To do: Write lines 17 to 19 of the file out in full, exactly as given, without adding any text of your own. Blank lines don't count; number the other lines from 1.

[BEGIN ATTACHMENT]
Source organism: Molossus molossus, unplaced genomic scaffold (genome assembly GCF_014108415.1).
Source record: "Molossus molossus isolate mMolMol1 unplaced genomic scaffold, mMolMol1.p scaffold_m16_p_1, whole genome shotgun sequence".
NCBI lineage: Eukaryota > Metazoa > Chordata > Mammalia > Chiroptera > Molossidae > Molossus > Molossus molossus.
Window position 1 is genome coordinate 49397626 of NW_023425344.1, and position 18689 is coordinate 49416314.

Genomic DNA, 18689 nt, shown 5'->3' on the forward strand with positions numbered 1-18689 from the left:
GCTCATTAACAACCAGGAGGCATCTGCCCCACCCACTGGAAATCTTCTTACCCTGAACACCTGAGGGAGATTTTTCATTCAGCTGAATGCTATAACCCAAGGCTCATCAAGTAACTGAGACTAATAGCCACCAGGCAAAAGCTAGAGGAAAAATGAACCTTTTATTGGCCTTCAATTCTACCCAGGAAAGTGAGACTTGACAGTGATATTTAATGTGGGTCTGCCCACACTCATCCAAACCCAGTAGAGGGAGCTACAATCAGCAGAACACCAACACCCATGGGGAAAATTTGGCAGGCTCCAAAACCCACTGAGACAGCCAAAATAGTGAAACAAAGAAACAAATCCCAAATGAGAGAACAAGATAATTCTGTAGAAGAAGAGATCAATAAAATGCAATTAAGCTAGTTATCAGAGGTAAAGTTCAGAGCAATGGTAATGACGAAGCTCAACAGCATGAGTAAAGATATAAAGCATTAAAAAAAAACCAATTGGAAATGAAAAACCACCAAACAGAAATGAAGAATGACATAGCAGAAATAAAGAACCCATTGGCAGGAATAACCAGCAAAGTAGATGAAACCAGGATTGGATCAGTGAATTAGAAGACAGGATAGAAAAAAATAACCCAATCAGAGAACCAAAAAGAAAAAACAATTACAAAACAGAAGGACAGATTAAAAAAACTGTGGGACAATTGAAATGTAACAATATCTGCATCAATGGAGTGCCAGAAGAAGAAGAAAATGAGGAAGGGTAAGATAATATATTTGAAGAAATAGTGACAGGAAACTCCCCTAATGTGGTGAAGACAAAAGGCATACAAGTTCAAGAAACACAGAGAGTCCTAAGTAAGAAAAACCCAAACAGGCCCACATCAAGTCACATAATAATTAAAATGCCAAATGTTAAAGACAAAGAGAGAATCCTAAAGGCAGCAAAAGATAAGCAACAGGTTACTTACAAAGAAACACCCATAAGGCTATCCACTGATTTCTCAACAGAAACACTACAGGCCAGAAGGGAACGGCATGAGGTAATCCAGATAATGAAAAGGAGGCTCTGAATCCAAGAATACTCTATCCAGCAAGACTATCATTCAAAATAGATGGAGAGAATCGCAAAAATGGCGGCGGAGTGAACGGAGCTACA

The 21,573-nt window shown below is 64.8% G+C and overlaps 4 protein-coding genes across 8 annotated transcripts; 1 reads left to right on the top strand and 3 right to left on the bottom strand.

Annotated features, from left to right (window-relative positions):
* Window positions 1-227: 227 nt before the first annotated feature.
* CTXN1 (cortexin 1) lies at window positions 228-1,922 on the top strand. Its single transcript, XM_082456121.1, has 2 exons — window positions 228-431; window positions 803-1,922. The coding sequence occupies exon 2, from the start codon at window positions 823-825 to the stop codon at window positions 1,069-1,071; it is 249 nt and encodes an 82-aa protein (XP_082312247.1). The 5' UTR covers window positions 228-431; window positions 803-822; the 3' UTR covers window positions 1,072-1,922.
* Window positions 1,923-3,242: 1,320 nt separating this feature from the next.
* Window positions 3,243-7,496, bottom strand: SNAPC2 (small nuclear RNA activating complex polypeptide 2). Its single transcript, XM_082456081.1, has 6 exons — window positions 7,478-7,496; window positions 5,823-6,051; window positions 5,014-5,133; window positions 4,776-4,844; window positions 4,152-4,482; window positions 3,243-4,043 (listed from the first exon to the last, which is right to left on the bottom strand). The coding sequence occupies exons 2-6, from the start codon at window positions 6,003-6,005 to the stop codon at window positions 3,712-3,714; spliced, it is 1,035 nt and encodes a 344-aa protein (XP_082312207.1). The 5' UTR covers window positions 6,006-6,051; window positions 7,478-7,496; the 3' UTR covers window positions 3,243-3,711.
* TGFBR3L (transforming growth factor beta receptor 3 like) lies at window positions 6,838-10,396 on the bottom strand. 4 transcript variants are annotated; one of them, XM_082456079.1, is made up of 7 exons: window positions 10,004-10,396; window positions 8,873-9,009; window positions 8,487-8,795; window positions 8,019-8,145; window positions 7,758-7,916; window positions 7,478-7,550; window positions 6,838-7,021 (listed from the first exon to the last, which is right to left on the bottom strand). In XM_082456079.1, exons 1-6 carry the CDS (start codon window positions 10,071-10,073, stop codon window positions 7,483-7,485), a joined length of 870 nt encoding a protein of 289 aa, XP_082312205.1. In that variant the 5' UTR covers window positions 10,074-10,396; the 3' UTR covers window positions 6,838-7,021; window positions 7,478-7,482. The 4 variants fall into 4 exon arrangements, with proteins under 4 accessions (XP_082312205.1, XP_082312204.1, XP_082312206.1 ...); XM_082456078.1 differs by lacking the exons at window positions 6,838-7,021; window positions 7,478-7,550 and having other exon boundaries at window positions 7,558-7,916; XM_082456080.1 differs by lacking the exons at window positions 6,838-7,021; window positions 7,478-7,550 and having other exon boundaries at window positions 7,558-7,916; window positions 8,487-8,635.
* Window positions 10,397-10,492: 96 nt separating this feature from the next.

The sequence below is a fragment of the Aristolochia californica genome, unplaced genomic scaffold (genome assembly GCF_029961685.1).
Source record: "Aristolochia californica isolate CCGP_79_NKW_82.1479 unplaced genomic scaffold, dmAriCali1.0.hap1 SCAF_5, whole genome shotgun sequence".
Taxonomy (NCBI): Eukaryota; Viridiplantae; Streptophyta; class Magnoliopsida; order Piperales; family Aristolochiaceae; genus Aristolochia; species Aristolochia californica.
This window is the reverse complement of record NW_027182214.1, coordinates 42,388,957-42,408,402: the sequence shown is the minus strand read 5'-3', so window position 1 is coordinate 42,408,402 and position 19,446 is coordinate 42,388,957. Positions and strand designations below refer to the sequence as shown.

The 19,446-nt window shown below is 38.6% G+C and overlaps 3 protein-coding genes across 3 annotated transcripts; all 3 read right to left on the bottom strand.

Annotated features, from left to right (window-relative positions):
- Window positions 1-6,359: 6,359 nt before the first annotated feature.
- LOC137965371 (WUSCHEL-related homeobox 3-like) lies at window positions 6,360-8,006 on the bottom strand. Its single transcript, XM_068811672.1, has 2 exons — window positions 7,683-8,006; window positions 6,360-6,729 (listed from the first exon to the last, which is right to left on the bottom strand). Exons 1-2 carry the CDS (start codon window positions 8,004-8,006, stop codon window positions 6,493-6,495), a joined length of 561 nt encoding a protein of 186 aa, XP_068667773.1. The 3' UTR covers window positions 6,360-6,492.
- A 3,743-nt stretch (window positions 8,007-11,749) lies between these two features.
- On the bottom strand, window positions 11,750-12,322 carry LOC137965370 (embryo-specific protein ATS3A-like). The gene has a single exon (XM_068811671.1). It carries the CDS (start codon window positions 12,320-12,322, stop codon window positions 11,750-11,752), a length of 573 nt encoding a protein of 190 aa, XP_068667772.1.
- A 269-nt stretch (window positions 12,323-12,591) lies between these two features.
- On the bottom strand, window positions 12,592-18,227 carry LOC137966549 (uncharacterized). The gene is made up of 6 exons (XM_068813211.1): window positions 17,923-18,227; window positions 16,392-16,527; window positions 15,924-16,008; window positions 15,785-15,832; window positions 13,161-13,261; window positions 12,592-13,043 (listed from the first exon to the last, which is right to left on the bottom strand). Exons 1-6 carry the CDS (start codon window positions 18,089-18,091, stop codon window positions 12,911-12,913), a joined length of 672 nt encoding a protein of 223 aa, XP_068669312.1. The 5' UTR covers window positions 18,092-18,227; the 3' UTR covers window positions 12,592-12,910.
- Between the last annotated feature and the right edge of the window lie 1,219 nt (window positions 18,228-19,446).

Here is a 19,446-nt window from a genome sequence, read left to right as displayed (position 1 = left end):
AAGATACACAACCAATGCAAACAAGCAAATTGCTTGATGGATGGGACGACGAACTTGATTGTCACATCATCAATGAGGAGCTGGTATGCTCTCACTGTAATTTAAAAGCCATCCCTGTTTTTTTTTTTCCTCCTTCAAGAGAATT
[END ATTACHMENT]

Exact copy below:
Taxonomy (NCBI): Eukaryota; Viridiplantae; Streptophyta; class Magnoliopsida; order Piperales; family Aristolochiaceae; genus Aristolochia; species Aristolochia californica.
This window is the reverse complement of record NW_027182214.1, coordinates 42,388,957-42,408,402: the sequence shown is the minus strand read 5'-3', so window position 1 is coordinate 42,408,402 and position 19,446 is coordinate 42,388,957. Positions and strand designations below refer to the sequence as shown.

The 19,446-nt window shown below is 38.6% G+C and overlaps 3 protein-coding genes across 3 annotated transcripts; all 3 read right to left on the bottom strand.